衆院選公示 確かな日本の針路見据えたい

The Yomiuri Shimbun (Dec. 6, 2012)
Voters--pick the party that offers solid course for Japan
衆院選公示 確かな日本の針路見据えたい(12月5日付・読売社説)


Can Japan maintain its national strength, or will it stray down a course of decline? In the upcoming House of Representatives election, voters will make an extremely important choice that will decide the future course of Japan.

Official campaigning has started for the 46th lower house election. It is an unusual election in that it is being contested by 12 political parties, including the two major ones--the Democratic Party of Japan and the Liberal Democratic Party.

In his first stump speech, Prime Minister Yoshihiko Noda said the question in this election is "whether we move forward or return to old politics." He stressed that his party aims to become the largest party in the lower house. LDP President Shinzo Abe, meanwhile, said, "Together with New Komeito, the LDP will definitely win a majority and take back power." All eyes are on whether the DPJ or the LDP will end up holding the tiller of government.


3rd force may affect new govt

If Nippon Ishin no Kai (Japan Restoration Party), Nippon Mirai no To (Tomorrow Party of Japan) and Your Party, which aim to become a third major force to rival the DPJ and the LDP, grow stronger, they could affect the framework of the new administration.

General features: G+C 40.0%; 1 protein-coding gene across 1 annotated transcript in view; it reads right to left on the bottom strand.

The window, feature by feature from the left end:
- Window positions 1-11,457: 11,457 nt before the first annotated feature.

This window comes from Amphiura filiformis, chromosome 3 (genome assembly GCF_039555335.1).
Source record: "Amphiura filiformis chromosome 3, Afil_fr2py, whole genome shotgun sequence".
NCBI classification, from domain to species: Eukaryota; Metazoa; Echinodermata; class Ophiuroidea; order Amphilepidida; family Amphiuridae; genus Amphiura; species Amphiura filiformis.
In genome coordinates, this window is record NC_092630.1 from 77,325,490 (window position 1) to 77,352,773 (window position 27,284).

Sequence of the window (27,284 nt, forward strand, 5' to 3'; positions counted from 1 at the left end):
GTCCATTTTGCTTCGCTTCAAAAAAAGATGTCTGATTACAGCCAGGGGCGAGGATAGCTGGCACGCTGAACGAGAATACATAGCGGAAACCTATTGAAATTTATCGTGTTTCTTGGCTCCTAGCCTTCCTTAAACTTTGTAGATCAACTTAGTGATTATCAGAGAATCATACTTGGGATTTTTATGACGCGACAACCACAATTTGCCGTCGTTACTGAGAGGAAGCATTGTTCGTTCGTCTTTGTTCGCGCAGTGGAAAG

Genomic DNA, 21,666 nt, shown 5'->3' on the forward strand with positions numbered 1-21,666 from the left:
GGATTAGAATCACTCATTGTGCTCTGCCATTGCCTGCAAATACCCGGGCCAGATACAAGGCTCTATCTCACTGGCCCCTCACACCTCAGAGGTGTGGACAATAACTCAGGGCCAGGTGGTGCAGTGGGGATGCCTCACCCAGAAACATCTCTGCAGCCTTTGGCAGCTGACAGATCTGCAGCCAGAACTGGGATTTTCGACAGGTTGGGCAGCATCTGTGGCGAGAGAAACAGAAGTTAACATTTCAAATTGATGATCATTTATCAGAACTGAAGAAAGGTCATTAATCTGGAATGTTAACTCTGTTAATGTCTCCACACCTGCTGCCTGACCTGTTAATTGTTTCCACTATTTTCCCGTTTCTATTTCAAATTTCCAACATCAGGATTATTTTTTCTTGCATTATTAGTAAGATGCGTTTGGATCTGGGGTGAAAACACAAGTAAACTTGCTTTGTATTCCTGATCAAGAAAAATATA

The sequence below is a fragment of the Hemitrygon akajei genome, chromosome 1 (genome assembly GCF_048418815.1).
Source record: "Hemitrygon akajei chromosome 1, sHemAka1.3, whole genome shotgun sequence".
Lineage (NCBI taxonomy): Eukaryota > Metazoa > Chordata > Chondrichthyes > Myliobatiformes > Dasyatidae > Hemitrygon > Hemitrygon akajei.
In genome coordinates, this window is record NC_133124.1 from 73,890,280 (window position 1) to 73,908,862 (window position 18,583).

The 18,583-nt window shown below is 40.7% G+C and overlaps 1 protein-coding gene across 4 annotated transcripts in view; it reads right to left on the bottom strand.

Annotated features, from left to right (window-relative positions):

While Abe scotched suggestions his party might form a coalition government with the DPJ, he said cooperation with Ishin no Kai remains an option.

Even if the LDP becomes the largest party in the lower chamber, it still does not have a majority in the House of Councillors--even with the help of Komeito and Ishin no Kai. Consequently, the Diet likely will remain divided until the upper house election in summer next year.

With elections being what they are, it is natural for political parties to compete with each other. However, they will also need to maneuver with one eye on the possibility of forming a coalition or partial alliance after the election. Parties are being tested on how they will break away from "politics characterized by indecision."

Cooperation between the DPJ, the LDP and Komeito is indispensable for steadily carrying out integrated reform of the social security and tax systems, the main pillar of which is to raise the consumption tax rate.

The consumption tax increase is necessary for rebuilding state finances, which are teetering on the brink, and maintaining the social security system. It was only recently that the national council for revamping the social security system was launched under the initiative of the three parties. The council's discussions must be accelerated further.

Fearing for their political survival, many former lower house members who bolted from the DPJ joined new parties and oppose the tax increase. If they insist on taking this stance, they should present realistic steps for securing the resources needed to fund social security and reconstructing public finances.

Simply insisting they will "cut waste in administration" is too simplistic.


Zero nuclear option irresponsible

Parties are also at odds over policies on nuclear power and energy.

Although the DPJ and the LDP will both allow nuclear reactors to be reactivated after confirmation they are safe to operate, the LDP said it will not form a conclusion on the future of nuclear power plants right away.